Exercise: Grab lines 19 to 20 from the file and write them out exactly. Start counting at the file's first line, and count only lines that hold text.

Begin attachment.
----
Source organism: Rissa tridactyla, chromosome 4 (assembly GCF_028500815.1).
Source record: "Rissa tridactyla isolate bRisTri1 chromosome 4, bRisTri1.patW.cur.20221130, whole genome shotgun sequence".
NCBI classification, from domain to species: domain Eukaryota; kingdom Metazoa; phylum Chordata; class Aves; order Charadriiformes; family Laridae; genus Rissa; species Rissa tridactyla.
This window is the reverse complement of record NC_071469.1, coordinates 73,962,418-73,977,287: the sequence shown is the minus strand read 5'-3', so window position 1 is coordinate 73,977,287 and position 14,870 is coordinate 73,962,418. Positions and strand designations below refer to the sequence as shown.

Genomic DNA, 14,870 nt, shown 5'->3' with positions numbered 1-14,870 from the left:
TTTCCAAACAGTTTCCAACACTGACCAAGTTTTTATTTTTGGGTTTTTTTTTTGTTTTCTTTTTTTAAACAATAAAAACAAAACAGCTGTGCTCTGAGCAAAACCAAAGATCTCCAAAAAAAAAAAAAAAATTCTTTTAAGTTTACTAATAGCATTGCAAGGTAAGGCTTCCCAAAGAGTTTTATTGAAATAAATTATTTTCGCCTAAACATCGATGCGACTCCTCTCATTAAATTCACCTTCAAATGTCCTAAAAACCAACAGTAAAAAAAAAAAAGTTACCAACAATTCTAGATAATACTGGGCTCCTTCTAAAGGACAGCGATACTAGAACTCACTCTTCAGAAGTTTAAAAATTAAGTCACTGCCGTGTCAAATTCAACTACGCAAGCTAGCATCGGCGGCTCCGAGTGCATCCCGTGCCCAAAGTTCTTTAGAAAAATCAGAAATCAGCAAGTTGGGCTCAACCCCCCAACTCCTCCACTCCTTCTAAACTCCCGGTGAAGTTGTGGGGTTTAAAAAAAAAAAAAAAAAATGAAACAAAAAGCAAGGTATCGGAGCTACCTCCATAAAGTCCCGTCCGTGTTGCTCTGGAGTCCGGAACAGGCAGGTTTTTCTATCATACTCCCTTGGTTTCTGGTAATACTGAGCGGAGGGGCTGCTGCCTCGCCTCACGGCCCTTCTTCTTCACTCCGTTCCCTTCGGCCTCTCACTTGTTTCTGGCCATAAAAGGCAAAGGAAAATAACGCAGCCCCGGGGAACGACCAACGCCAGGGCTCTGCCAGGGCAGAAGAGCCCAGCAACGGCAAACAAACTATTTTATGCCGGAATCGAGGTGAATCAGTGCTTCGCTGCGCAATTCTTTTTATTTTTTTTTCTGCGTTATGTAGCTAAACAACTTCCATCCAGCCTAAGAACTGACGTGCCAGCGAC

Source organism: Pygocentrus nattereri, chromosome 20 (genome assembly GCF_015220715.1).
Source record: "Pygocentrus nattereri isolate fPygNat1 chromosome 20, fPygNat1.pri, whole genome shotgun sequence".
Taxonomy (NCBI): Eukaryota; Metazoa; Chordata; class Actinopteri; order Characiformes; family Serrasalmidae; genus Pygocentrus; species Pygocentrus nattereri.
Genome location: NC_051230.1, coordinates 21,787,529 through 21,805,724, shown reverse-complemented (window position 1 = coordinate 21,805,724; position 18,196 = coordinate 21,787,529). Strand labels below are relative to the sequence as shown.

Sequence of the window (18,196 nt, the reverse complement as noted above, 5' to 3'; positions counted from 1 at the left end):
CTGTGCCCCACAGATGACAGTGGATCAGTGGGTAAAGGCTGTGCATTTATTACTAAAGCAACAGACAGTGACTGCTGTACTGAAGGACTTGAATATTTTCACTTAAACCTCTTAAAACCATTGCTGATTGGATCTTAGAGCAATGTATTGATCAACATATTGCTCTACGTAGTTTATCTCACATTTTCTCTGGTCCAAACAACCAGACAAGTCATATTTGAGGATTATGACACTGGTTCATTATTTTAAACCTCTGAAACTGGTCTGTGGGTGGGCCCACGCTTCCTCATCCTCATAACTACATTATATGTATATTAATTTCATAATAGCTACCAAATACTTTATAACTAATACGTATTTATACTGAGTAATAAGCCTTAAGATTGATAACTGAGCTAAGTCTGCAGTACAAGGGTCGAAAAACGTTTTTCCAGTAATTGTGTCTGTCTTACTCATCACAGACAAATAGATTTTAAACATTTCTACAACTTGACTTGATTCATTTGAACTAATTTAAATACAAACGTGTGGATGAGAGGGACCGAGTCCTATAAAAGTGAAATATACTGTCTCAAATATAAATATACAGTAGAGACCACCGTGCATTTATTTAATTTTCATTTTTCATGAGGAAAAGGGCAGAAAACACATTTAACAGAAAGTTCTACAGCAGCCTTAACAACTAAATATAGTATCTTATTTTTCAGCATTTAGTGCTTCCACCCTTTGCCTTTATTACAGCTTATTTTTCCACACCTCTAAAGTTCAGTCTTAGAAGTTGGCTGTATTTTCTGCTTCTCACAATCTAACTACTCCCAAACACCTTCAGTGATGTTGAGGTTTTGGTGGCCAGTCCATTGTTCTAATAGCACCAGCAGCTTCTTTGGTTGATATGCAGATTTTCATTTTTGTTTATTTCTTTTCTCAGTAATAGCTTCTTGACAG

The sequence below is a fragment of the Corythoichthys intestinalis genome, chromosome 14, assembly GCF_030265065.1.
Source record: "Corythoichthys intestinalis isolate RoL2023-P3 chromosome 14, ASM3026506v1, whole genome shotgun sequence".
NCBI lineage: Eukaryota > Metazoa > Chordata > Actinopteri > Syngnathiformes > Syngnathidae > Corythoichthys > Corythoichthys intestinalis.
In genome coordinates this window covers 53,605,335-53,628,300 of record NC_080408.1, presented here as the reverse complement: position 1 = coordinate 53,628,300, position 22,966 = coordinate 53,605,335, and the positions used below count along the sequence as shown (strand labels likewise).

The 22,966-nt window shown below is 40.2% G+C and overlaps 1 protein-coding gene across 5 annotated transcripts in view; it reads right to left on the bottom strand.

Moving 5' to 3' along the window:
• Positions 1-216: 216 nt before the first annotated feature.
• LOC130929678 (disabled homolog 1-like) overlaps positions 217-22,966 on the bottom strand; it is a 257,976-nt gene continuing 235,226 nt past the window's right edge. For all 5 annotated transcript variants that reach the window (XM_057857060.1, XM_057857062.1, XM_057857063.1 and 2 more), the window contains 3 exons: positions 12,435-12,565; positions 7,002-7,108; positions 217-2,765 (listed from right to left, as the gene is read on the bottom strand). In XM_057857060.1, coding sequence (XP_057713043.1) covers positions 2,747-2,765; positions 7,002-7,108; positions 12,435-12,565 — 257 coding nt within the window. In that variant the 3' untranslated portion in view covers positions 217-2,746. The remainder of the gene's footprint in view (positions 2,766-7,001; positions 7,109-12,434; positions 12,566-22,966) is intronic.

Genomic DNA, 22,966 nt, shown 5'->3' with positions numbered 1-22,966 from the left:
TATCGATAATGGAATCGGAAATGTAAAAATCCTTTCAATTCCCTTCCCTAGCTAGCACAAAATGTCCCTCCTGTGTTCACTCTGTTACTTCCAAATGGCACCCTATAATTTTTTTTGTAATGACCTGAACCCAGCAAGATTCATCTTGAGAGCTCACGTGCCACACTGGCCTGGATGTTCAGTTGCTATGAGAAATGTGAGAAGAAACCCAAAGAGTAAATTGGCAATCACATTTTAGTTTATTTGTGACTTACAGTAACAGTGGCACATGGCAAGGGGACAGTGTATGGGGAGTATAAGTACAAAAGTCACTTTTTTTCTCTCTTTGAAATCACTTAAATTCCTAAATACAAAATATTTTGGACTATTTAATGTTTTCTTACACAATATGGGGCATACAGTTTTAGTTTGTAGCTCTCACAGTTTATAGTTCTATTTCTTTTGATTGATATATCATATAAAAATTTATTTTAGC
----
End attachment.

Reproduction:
• Positions 1-216: 216 nt before the first annotated feature.
• LOC130929678 (disabled homolog 1-like) overlaps positions 217-22,966 on the bottom strand; it is a 257,976-nt gene continuing 235,226 nt past the window's right edge. For all 5 annotated transcript variants that reach the window (XM_057857060.1, XM_057857062.1, XM_057857063.1 and 2 more), the window contains 3 exons: positions 12,435-12,565; positions 7,002-7,108; positions 217-2,765 (listed from right to left, as the gene is read on the bottom strand). In XM_057857060.1, coding sequence (XP_057713043.1) covers positions 2,747-2,765; positions 7,002-7,108; positions 12,435-12,565 — 257 coding nt within the window. In that variant the 3' untranslated portion in view covers positions 217-2,746. The remainder of the gene's footprint in view (positions 2,766-7,001; positions 7,109-12,434; positions 12,566-22,966) is intronic.